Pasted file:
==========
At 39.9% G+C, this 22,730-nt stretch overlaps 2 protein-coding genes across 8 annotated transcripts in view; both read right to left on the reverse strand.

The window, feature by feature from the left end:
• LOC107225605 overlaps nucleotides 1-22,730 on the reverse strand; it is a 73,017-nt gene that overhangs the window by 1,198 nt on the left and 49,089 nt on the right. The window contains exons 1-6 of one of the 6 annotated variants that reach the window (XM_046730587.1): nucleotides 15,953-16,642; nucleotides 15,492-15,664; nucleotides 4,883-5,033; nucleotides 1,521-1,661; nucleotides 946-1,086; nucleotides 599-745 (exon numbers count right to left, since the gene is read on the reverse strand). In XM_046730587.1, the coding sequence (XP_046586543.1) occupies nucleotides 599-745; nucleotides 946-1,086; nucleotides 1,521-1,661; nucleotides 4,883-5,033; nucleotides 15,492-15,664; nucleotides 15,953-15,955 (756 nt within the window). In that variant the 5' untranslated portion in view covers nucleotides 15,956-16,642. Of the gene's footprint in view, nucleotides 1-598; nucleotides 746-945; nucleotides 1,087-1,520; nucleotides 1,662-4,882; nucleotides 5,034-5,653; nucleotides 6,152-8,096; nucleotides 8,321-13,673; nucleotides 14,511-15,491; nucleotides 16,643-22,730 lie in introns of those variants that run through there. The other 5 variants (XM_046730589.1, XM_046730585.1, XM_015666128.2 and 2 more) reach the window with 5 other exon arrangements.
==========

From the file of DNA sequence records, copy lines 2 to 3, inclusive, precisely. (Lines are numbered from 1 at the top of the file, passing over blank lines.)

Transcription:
The window, feature by feature from the left end:
• LOC107225605 overlaps nucleotides 1-22,730 on the reverse strand; it is a 73,017-nt gene that overhangs the window by 1,198 nt on the left and 49,089 nt on the right. The window contains exons 1-6 of one of the 6 annotated variants that reach the window (XM_046730587.1): nucleotides 15,953-16,642; nucleotides 15,492-15,664; nucleotides 4,883-5,033; nucleotides 1,521-1,661; nucleotides 946-1,086; nucleotides 599-745 (exon numbers count right to left, since the gene is read on the reverse strand). In XM_046730587.1, the coding sequence (XP_046586543.1) occupies nucleotides 599-745; nucleotides 946-1,086; nucleotides 1,521-1,661; nucleotides 4,883-5,033; nucleotides 15,492-15,664; nucleotides 15,953-15,955 (756 nt within the window). In that variant the 5' untranslated portion in view covers nucleotides 15,956-16,642. Of the gene's footprint in view, nucleotides 1-598; nucleotides 746-945; nucleotides 1,087-1,520; nucleotides 1,662-4,882; nucleotides 5,034-5,653; nucleotides 6,152-8,096; nucleotides 8,321-13,673; nucleotides 14,511-15,491; nucleotides 16,643-22,730 lie in introns of those variants that run through there. The other 5 variants (XM_046730589.1, XM_046730585.1, XM_015666128.2 and 2 more) reach the window with 5 other exon arrangements.